When we were finally allowed to keep our hands to ourselves, enjoy some personal space, and shed the excess pounds of metal, it was time for further humiliation. Everyone in the group turned their chairs so they had their backs to the circle, which at first I thought wouldn’t be too bad. Then, one by one, we had to turn ourselves around so we were pressing our chest against the back of the chair. It was then time to stare at the back of everyone’s heads as we unburdened our troubled souls by professing an intimate secret about ourselves. To put it simply, it was a scarring experience for all involved once we were getting down and dirty with our personal information. After the share, we turned around again to endure everyone’s responses and commentary.
Only then were we given access to the snack bar. Now don’t get your hopes up for a sweet little party table. Not at this group! Instead we were treated to a small bowl of nuts, some fruits, abundant vegetables artificially enriched with various vitamins, and a swimming pool of drooping brown leaves. Every so often, the “success story superstars” who willingly and actively participated as if it was helping could be sneaked a morsel of cheese. But it wasn’t that easy. If you decided you wanted this food, you were to stand up and wait. One by one they’d call us up to assemble a small plate. After that, the supervisors would record its contents for what we were told was a variety of reasons we were not privy to. This was recorded in an individualized food log and if your choices were approved, the supervisor handed your plate back with a few complementary lines of poetry he felt were appropriate. To the best of my knowledge he never got one of his troubled souls to agree with a choice, but we acted like we did so he’d dismiss us to go eat, which he would do once you nodded appreciatively and quoted a line back to him. However, he could also disapprove of your choices. In these cases, he could make you a whole new plate or simply send you back with nothing. The supervisor had full discretion over who ate and who didn’t at the end of that hour, which is sick if you ask me. But like I said, I was the crazy girl so my opinion wasn’t really worth listening to.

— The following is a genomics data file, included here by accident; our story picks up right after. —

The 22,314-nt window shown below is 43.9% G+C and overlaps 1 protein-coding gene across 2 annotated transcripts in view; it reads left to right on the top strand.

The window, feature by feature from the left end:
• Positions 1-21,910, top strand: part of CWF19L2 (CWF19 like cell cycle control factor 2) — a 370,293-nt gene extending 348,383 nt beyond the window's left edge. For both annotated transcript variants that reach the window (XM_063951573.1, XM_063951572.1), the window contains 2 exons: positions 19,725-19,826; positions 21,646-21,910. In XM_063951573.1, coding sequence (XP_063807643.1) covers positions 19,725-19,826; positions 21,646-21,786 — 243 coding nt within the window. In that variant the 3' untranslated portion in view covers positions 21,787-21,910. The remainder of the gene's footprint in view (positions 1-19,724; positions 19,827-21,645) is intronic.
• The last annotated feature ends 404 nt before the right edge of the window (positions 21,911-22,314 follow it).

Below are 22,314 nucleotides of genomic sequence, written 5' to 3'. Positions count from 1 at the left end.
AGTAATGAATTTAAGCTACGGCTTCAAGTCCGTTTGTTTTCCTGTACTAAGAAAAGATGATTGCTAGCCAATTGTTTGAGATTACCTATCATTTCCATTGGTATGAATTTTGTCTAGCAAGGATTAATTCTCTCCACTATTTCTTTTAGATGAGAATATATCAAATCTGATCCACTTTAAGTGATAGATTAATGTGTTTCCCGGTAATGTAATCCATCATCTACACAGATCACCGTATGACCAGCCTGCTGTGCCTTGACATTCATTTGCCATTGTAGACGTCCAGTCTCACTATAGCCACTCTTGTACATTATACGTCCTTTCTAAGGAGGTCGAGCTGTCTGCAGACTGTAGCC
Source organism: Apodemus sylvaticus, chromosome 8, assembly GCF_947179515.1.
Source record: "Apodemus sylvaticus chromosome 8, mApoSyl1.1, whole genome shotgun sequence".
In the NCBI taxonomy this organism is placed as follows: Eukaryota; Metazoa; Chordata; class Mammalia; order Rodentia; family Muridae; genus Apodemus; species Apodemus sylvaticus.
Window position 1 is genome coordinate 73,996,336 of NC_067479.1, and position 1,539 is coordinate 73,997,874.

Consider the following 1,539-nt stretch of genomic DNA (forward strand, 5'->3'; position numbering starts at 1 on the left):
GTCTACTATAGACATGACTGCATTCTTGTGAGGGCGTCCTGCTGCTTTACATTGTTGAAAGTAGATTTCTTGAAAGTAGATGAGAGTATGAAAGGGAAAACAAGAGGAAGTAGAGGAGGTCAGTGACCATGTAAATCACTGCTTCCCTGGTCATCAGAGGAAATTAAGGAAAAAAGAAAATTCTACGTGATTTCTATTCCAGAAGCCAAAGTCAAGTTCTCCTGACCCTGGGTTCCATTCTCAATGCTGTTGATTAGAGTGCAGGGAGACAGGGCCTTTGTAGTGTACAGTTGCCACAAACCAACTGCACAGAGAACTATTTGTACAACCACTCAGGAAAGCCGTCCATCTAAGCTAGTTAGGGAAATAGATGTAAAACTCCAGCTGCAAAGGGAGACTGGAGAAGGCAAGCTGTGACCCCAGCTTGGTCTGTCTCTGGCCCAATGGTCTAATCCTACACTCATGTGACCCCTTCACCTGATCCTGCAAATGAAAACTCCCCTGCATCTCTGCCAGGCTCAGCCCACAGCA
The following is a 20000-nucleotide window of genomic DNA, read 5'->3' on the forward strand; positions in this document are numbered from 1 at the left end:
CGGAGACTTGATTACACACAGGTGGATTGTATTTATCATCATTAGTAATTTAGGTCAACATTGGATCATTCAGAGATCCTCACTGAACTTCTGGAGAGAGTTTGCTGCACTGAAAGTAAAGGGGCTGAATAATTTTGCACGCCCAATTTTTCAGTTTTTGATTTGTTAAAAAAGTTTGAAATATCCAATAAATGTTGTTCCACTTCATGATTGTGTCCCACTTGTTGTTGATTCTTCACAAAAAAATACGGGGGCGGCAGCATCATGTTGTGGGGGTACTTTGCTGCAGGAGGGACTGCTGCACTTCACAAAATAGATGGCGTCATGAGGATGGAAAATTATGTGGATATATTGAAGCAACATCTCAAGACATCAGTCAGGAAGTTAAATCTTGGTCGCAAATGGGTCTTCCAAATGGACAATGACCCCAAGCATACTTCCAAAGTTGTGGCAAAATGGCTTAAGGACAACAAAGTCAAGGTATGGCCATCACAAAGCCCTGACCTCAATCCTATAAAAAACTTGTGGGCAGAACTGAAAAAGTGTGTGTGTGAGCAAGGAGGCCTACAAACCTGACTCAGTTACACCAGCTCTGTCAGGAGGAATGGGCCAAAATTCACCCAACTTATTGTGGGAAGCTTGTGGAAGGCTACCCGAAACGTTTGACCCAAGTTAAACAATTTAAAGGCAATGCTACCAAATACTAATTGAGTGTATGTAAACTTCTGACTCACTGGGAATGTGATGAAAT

Meds, support group, doctor’s appointments, individual therapy- which was actually alright-, and family time made up my external world (I was banned from internet use for a period of four years while I recovered after my diagnosis last year). Internally- it was mostly the same as it had been before the intensive treatment began. But there was a new fear. The presidential election of 2040 had not gone well for people like me. The new leader of the free world was a strong advocate for incarceration with everyone deemed a danger to others placed in prison and everyone deemed dangerous to themselves placed in asylums. I was by no means free, but I wasn’t incarcerated either and a monkey in a suit was out to change that fact.
And that was why my heart told me it was time. I knew how I wanted to do it too. I was going to climb a mountain and never come back down and it would be beautiful in my eyes. As it should be. On a Thursday morning in April I left home to watch the sunrise on my way to the train station. My journey to peace had begun. On the train ride I was talkative with stories about a fictional aunt I was going to see for the first time in years. I delighted people with my lies even though I couldn’t force a smile. On the next leg of the journey I didn’t make a sound and went incognito just for balance. But finally I was right where I needed to be.